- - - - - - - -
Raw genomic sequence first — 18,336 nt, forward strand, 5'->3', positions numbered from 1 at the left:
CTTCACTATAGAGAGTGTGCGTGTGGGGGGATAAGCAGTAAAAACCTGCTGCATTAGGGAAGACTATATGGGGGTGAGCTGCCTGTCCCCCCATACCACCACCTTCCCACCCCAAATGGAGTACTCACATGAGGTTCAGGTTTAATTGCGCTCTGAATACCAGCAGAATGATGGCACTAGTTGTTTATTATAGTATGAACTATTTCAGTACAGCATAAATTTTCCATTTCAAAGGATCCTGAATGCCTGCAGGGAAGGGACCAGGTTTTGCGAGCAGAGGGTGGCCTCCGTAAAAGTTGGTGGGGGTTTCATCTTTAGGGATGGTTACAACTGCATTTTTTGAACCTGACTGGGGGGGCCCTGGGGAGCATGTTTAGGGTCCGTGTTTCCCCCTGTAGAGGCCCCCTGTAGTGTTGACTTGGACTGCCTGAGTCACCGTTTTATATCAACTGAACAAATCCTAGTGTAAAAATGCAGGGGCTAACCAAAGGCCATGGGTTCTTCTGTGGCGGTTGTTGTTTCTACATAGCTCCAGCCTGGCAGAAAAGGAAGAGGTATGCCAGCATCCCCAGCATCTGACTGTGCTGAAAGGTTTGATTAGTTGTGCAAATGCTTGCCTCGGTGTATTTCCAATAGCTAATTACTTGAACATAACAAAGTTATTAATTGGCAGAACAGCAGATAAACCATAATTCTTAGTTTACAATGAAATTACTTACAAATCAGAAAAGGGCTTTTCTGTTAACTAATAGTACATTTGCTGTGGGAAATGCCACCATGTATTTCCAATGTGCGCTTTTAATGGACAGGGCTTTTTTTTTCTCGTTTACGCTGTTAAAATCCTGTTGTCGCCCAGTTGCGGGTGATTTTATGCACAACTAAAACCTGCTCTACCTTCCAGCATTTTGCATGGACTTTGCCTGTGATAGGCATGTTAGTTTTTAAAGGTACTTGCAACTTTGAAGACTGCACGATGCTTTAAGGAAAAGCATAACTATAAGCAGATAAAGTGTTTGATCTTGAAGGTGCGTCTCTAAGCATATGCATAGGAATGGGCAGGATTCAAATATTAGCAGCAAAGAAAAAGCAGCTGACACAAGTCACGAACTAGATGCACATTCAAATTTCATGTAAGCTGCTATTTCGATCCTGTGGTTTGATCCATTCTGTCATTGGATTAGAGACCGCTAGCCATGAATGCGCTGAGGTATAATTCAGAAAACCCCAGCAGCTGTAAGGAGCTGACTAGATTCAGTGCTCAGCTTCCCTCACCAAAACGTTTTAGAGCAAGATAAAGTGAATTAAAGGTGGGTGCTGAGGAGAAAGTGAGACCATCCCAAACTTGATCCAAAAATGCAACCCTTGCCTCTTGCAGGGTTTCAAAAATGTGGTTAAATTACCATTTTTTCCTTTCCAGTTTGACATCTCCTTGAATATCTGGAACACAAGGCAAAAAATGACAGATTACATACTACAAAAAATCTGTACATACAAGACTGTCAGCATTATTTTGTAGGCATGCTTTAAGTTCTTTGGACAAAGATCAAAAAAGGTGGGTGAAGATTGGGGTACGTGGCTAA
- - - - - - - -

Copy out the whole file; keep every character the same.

Raw genomic sequence first — 18,336 nt, forward strand, 5'->3', positions numbered from 1 at the left:
CTTCACTATAGAGAGTGTGCGTGTGGGGGGATAAGCAGTAAAAACCTGCTGCATTAGGGAAGACTATATGGGGGTGAGCTGCCTGTCCCCCCATACCACCACCTTCCCACCCCAAATGGAGTACTCACATGAGGTTCAGGTTTAATTGCGCTCTGAATACCAGCAGAATGATGGCACTAGTTGTTTATTATAGTATGAACTATTTCAGTACAGCATAAATTTTCCATTTCAAAGGATCCTGAATGCCTGCAGGGAAGGGACCAGGTTTTGCGAGCAGAGGGTGGCCTCCGTAAAAGTTGGTGGGGGTTTCATCTTTAGGGATGGTTACAACTGCATTTTTTGAACCTGACTGGGGGGGCCCTGGGGAGCATGTTTAGGGTCCGTGTTTCCCCCTGTAGAGGCCCCCTGTAGTGTTGACTTGGACTGCCTGAGTCACCGTTTTATATCAACTGAACAAATCCTAGTGTAAAAATGCAGGGGCTAACCAAAGGCCATGGGTTCTTCTGTGGCGGTTGTTGTTTCTACATAGCTCCAGCCTGGCAGAAAAGGAAGAGGTATGCCAGCATCCCCAGCATCTGACTGTGCTGAAAGGTTTGATTAGTTGTGCAAATGCTTGCCTCGGTGTATTTCCAATAGCTAATTACTTGAACATAACAAAGTTATTAATTGGCAGAACAGCAGATAAACCATAATTCTTAGTTTACAATGAAATTACTTACAAATCAGAAAAGGGCTTTTCTGTTAACTAATAGTACATTTGCTGTGGGAAATGCCACCATGTATTTCCAATGTGCGCTTTTAATGGACAGGGCTTTTTTTTTCTCGTTTACGCTGTTAAAATCCTGTTGTCGCCCAGTTGCGGGTGATTTTATGCACAACTAAAACCTGCTCTACCTTCCAGCATTTTGCATGGACTTTGCCTGTGATAGGCATGTTAGTTTTTAAAGGTACTTGCAACTTTGAAGACTGCACGATGCTTTAAGGAAAAGCATAACTATAAGCAGATAAAGTGTTTGATCTTGAAGGTGCGTCTCTAAGCATATGCATAGGAATGGGCAGGATTCAAATATTAGCAGCAAAGAAAAAGCAGCTGACACAAGTCACGAACTAGATGCACATTCAAATTTCATGTAAGCTGCTATTTCGATCCTGTGGTTTGATCCATTCTGTCATTGGATTAGAGACCGCTAGCCATGAATGCGCTGAGGTATAATTCAGAAAACCCCAGCAGCTGTAAGGAGCTGACTAGATTCAGTGCTCAGCTTCCCTCACCAAAACGTTTTAGAGCAAGATAAAGTGAATTAAAGGTGGGTGCTGAGGAGAAAGTGAGACCATCCCAAACTTGATCCAAAAATGCAACCCTTGCCTCTTGCAGGGTTTCAAAAATGTGGTTAAATTACCATTTTTTCCTTTCCAGTTTGACATCTCCTTGAATATCTGGAACACAAGGCAAAAAATGACAGATTACATACTACAAAAAATCTGTACATACAAGACTGTCAGCATTATTTTGTAGGCATGCTTTAAGTTCTTTGGACAAAGATCAAAAAAGGTGGGTGAAGATTGGGGTACGTGGCTAA